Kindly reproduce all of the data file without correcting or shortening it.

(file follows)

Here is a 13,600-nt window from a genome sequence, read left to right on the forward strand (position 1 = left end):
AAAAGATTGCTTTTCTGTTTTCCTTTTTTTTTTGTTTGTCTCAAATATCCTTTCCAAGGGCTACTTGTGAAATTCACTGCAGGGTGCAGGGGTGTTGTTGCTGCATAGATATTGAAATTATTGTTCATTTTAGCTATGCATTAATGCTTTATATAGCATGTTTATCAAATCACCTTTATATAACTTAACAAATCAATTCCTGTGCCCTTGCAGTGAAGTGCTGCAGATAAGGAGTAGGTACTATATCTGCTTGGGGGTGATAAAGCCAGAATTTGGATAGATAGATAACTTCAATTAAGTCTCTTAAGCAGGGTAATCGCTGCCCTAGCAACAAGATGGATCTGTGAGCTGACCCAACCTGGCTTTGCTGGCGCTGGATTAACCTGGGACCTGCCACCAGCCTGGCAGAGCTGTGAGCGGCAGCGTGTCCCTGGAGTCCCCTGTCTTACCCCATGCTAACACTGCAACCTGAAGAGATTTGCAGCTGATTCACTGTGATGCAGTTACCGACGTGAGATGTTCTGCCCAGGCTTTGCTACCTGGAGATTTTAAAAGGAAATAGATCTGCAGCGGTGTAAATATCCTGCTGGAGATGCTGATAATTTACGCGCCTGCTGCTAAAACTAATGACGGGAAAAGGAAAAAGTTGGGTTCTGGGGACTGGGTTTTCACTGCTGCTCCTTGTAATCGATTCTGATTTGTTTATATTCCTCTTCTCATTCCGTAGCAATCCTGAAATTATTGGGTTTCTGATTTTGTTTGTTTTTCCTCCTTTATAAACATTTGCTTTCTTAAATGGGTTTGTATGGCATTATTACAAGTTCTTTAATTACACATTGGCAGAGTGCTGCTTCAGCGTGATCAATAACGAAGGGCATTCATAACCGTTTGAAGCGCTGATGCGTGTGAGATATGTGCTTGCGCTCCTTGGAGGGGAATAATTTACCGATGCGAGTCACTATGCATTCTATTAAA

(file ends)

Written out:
Here is a 13,600-nt window from a genome sequence, read left to right on the forward strand (position 1 = left end):
AAAAGATTGCTTTTCTGTTTTCCTTTTTTTTTTGTTTGTCTCAAATATCCTTTCCAAGGGCTACTTGTGAAATTCACTGCAGGGTGCAGGGGTGTTGTTGCTGCATAGATATTGAAATTATTGTTCATTTTAGCTATGCATTAATGCTTTATATAGCATGTTTATCAAATCACCTTTATATAACTTAACAAATCAATTCCTGTGCCCTTGCAGTGAAGTGCTGCAGATAAGGAGTAGGTACTATATCTGCTTGGGGGTGATAAAGCCAGAATTTGGATAGATAGATAACTTCAATTAAGTCTCTTAAGCAGGGTAATCGCTGCCCTAGCAACAAGATGGATCTGTGAGCTGACCCAACCTGGCTTTGCTGGCGCTGGATTAACCTGGGACCTGCCACCAGCCTGGCAGAGCTGTGAGCGGCAGCGTGTCCCTGGAGTCCCCTGTCTTACCCCATGCTAACACTGCAACCTGAAGAGATTTGCAGCTGATTCACTGTGATGCAGTTACCGACGTGAGATGTTCTGCCCAGGCTTTGCTACCTGGAGATTTTAAAAGGAAATAGATCTGCAGCGGTGTAAATATCCTGCTGGAGATGCTGATAATTTACGCGCCTGCTGCTAAAACTAATGACGGGAAAAGGAAAAAGTTGGGTTCTGGGGACTGGGTTTTCACTGCTGCTCCTTGTAATCGATTCTGATTTGTTTATATTCCTCTTCTCATTCCGTAGCAATCCTGAAATTATTGGGTTTCTGATTTTGTTTGTTTTTCCTCCTTTATAAACATTTGCTTTCTTAAATGGGTTTGTATGGCATTATTACAAGTTCTTTAATTACACATTGGCAGAGTGCTGCTTCAGCGTGATCAATAACGAAGGGCATTCATAACCGTTTGAAGCGCTGATGCGTGTGAGATATGTGCTTGCGCTCCTTGGAGGGGAATAATTTACCGATGCGAGTCACTATGCATTCTATTAAA